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Monday, October 3, 2011

Treasure hunting in the Yucatán

University of Haifa expert joins undersea exploration in search of artifacts from ancient Mayan trade routes.

Photos courtesy of Proyecto Costa Escondida Maritime Maya 2011 Expedition, NOAA-OER
Dr. Beverly Goodman cruising Vista Alegre for signs of ancient traders.
Far from the blue Mediterranean waters she's accustomed to, Dr. Beverly Goodman recently navigated amid mangrove swamps, stingrays and crocodiles in the yellowish lagoons of the ancient port site of Vista Alegre ("happy view" in Spanish). Here, the Caribbean meets the Gulf of Mexico at the northeastern tip of the Yucatán Peninsula.

Goodman, a geoarcheologist at the University of Haifa's Leon H. Charney School of Marine Sciences, was the sole Israeli citizen to partake in a May expedition to a largely unexplored coastline in search of evidence and artifacts of one of the greatest seafaring traditions of the ancient New World.

Mayan traders once paddled massive dugout canoes filled with trade goods from across Mexico and Central America -- cotton and salt, incense, jade, obsidian, cacao, tropical bird feathers and even slaves.

"They're interested in reconstructing ancient harbor features, which is one of my main focuses of work in the Mediterranean," Goodman tells ISRAEL21c.

"Archeologists have already worked there on terrestrial mapping and excavating, so we had some evidence that goods and products were probably moved by water from around 800 BCE to 1500 CE. People have guessed there was active coastal commerce, but nothing is known about the harbor and the boats -- probably dugout canoes we see in depictions, but there are no preserved examples."

The first of several planned expeditions financed by a grant from the US Department of Commerce's National Oceanic and Atmospheric Administration (NOAA) was focused on assessing the environment and collecting core samples from the water to gain clues as to where to dig for evidence of the ancient harbors.

"What really amazed me was how it was comparable to some sites I've seen in the Mediterranean," says Goodman.

"Now we've got 80 kilograms of swamp sediments here at the University of Haifa, and I will be working with a student on a series of analyses and experiments to reconstruct the environment and climate and look for harbor horizons. My student will go to Mexico in December to collect more material, and hopefully another expedition next year will use this information to start underwater excavation."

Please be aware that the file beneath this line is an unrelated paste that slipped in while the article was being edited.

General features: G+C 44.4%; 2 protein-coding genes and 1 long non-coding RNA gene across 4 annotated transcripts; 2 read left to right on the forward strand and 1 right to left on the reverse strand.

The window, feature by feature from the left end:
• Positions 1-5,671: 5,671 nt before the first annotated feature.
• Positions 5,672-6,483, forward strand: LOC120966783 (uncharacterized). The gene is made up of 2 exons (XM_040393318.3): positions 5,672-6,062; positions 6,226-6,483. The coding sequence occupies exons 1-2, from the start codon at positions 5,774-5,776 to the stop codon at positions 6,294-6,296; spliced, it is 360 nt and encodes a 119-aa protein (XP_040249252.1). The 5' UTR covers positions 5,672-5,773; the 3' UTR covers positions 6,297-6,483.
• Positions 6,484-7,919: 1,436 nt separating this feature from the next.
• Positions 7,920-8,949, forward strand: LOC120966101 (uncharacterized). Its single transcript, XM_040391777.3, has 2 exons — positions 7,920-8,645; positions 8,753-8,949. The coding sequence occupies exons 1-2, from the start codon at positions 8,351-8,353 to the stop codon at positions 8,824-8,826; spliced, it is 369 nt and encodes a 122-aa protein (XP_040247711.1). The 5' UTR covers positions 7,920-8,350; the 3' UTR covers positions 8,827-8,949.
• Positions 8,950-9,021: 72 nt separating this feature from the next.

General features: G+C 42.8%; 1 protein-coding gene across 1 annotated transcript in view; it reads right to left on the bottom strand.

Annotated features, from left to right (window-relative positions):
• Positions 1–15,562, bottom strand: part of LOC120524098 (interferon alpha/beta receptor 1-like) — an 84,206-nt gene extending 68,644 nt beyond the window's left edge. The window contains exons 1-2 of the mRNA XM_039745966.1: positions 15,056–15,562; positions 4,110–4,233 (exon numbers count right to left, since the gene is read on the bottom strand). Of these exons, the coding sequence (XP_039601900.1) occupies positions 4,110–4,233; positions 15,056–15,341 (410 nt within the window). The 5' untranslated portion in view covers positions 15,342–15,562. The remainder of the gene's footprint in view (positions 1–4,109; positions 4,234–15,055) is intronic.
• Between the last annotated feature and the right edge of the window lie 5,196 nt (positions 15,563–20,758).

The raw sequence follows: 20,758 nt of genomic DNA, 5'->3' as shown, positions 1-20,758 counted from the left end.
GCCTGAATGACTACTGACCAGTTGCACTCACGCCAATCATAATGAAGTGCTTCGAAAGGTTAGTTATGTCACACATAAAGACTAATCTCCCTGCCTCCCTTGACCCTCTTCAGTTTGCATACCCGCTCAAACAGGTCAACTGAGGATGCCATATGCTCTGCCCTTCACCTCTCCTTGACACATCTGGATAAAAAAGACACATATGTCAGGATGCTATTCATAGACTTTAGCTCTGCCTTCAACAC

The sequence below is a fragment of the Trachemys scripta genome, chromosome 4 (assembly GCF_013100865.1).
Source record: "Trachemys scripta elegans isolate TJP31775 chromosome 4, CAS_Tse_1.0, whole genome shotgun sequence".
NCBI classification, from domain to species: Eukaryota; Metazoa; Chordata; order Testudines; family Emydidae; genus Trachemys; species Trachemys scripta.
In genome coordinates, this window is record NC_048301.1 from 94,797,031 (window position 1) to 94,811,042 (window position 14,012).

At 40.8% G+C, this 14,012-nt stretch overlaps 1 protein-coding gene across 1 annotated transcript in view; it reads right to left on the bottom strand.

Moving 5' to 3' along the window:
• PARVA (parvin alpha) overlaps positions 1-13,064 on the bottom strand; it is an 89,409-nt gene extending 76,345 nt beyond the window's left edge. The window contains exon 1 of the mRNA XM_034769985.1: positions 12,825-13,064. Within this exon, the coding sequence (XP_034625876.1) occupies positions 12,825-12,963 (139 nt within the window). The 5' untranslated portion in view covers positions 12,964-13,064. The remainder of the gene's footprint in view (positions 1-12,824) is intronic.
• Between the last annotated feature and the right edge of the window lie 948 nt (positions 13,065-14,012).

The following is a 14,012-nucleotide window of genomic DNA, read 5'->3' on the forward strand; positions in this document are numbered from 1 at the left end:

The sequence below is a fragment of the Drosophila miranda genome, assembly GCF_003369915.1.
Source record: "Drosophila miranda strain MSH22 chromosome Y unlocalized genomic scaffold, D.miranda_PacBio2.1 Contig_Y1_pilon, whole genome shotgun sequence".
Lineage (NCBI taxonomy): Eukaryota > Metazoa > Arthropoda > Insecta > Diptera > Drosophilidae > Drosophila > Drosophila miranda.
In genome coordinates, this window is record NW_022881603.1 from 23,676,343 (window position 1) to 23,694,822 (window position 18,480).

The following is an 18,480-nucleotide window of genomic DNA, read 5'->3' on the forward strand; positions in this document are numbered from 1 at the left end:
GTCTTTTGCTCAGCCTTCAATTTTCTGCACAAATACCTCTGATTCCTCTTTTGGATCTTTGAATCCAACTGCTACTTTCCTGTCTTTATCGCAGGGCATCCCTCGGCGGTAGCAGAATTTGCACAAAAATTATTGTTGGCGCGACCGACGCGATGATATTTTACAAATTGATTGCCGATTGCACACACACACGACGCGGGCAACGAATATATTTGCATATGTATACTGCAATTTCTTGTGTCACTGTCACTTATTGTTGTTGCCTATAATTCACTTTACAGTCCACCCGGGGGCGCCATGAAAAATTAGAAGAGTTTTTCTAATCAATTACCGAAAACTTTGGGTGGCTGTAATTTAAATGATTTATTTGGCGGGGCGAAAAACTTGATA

Goodman described the peninsula as "a very flat area of coastline, a high point with a pyramid on top. You can see all around the area from that lookout, so obviously it was ideal for trade, commerce and defense."

The pyramid, which was the only spot where they could get reception for phones or computers, reminded Goodman of ancient concrete and cement structures she's seen in Caesarea, her main work site since coming to Israel in 2005 on a Fulbright fellowship. Educated in the United States and Canada, she made her Israeli citizenship official in 2006.

Goodman met one of the project's lead archeologists, Dr. Dominique Rissolo, several years ago at a Washington DC, symposium for National Geographic Emerging Explorers. After telling him about her work in Israel, he asked her to join the team of two archeologists, a hydrogeologist and a marine biologist. The NOAA grant for expedition finally came through in January 2011.

Way off the matrix

The Yucatán project was her first experience with hammocks, Goodman relates with a laugh. "I didn't realize people really sleep in them -- single hammocks, double hammocks, family hammocks that fit five."

Over the course of three weeks, the team spent several days at each of several sites, bringing along their own water and generators.

Dr. Beverly Goodman
Photos courtesy of Proyecto Costa Escondida Maritime Maya 2011 Expedition, NOAA-OER
Dr. Beverly Goodman sorting core samples from the Yucatán.
"By the third day, you're kind of looking forward to resupplying, getting a decent shower and checking emails," she says. "A few times a day, someone would go up to the top of the pyramid to check for messages. It was interesting to be that much off the matrix."

The native Mayans reacted with excitement when she told them she was from Israel. "I imagine they don't meet a lot of Israelis in their villages. They are a folk Catholic group and so Israel and the Bible was of interest to them, and we got a positive and warm reaction."

Though she will not go back to Mexico, she plans to apply for funding from the US-Israel Binational Science Foundation to continue her work on the project at her university lab.

"There are many different questions than can be answered simultaneously by this research," she explains. "Globally, it can answer general questions related to climate and sea level, and how humans respond to changes in environment. This is not particular to a specific coastline. Looking at how people respond to changes in the past helps predict what happens in the future."

In addition, she says, "I think any demonstration of the skills we have in Israel and the ways we give our expertise and knowledge to the world will be a worthwhile aspect of the project."